[Taxacom] Parasitoid wasps collected at altitudes of 4, 500 m or above

Dilrukshan Wijesinghe dpwijesinghe at yahoo.com
Wed Feb 21 10:52:36 CST 2018

Not a subject I know anything about but if my memory is reliable I think M S Mani published on high altitude insects from the Indian subcontinent & was a hymenopterist specializing in parasitic groups.

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On Wednesday, February 21, 2018, 11:16 AM, Fernandez, Jose <Jose.Fernandez at AGR.GC.CA> wrote:


I would like to ask for help about insects found at high altitude. Many records in the literature are about butterflies, beetles or bumblebees, with most of the "highest records" reported at around/over 5,000 m. Many include individual specimens, collected while flying there (while others reached those heights perhaps just accidentally, being flown there by air currents,  a topic still debated in cases). But I have not seen any reference to parasitoid insects. Beyond accidental lifting by air currents, I am interested in parasitoid wasps actually living at those altitudes -or flying there to look for potential hosts or feeding on flowers. Hopefully someone in this list could help me or perhaps clarify some details?

I recently published a paper describing some new species of North American Microgastrinae parasitoid wasps. Among them, Microplitis altissimus, was collected in Mount Evans, Colorado, at altitudes between 3,658m (holotype) to 4,267 (paratypes). As far as I know, those are the specimens of Microgastrinae wasps collected at the highest altitude in North America. You can see the open access paper here, including pictures: https://zookeys.pensoft.net/articles.php?id=22869

At first I thought that those wasps were just accidental findings there, but the amount of material I have seen from that mountain (including several genera of Microgastrinae that I am currently studying), and the fact that the collecting events (seen by me) include several months and years, make me suspect that at least some of those wasps are there indeed for a reason. [As a side note, many of the specimens from that altitude and locality have enlarged mouth parts, perhaps related to feeding in some specific flowers from the alpine meadows there... again, an indirect evidence that those wasps are perhaps living or at least commonly visiting those altitudes?].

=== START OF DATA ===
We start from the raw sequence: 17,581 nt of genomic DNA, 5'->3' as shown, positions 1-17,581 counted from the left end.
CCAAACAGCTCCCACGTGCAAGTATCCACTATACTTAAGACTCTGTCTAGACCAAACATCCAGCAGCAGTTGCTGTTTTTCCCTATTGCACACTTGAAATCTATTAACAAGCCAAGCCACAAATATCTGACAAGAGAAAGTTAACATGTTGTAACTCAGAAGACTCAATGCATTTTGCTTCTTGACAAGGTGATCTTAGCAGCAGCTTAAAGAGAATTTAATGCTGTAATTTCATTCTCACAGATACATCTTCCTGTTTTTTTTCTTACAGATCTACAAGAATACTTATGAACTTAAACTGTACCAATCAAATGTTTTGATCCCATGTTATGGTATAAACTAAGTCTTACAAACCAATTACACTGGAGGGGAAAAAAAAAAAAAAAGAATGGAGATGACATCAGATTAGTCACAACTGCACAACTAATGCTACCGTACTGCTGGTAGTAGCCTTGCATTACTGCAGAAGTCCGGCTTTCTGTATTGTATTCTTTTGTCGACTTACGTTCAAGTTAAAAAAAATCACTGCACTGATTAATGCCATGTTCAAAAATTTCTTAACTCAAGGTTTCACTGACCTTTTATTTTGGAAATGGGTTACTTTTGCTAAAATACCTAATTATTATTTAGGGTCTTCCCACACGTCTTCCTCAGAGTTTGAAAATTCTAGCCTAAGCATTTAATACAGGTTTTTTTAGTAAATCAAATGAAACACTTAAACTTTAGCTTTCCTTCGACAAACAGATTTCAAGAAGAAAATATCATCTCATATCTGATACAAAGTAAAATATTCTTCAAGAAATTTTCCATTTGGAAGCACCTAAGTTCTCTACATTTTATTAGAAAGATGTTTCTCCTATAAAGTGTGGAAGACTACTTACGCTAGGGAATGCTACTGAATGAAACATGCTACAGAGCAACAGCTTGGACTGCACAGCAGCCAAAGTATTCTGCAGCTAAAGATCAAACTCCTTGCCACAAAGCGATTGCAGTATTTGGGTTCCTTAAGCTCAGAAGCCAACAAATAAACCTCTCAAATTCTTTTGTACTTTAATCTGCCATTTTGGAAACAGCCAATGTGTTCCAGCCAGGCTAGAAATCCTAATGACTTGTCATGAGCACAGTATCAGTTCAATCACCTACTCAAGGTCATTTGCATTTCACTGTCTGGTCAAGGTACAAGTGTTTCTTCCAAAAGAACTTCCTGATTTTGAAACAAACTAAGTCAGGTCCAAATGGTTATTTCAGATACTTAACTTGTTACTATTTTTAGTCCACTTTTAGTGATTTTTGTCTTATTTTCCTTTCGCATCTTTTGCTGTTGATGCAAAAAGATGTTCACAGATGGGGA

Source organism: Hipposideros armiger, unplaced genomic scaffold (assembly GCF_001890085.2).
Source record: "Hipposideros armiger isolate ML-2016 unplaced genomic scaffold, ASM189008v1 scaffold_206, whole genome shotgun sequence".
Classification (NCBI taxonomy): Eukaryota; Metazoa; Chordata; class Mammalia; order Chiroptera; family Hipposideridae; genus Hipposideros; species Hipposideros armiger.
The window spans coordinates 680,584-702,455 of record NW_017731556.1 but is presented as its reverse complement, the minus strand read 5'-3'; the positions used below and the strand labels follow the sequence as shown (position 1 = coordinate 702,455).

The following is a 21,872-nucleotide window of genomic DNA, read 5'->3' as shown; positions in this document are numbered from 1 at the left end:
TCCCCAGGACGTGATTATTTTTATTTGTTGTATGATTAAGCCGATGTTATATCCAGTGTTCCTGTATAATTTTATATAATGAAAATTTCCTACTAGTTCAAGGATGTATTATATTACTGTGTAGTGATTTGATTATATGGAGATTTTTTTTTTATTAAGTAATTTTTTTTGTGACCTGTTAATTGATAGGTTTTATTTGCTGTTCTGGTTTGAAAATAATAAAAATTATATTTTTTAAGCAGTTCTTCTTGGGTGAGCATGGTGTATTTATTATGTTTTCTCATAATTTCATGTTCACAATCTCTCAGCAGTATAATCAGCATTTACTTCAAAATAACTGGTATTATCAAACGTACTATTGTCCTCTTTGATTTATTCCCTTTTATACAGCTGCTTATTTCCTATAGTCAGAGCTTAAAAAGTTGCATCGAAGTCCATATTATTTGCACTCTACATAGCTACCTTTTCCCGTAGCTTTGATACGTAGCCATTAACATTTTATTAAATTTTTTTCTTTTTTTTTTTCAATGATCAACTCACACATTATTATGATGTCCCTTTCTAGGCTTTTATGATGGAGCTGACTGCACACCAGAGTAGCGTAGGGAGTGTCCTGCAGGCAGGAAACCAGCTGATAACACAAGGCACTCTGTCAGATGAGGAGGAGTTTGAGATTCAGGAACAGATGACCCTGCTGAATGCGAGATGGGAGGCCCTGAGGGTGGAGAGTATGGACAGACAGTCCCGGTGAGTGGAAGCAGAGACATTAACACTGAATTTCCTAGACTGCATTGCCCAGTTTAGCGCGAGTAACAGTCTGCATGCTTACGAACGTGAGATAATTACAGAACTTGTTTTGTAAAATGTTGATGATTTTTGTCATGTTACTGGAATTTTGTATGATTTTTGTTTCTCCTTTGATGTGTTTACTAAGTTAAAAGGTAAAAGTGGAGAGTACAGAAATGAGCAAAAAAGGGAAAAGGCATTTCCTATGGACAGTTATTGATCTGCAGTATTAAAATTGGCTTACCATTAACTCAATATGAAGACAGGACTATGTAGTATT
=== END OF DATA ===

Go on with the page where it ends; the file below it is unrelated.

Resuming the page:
In North America I am guessing that it would be difficult to "beat" that record, as higher mountains in the continent tend to be farther north. But I am sure that specimens from the Andes and Himalaya (plus some African mountains) could easily be found at 4,500m or over. And thus I finally arrive to my questions. Is there anyone in this list that knows of records (or have specimens) of parasitoid wasps collected at 4,500m or higher? Would someone here be interested in studying the braconid subfamily Microgastrinae (strict parasitoids of Lepidopteran caterpillars) from those altitudes? If so, I would love to join forces and work together with such specimens on some research project.

Thank you so much for any suggestion or information you can share. And my apologies for cross-posting this message!

All the best,

José L. Fernández-Triana, Ph.D.
Research Scientist, Agriculture and Agri-Food Canada
Canadian National Collection of Insects (CNC)
960 Carling Avenue, Ottawa, Ontario, K1A 0C6, CANADA
Phone: 613-759-1034. Email: jose.fernandez at agr.gc.ca<mailto:jose.fernandez at agr.gc.ca>
Alternative email : cnc.braconidae at gmail.com<mailto:cnc.braconidae at gmail.com>

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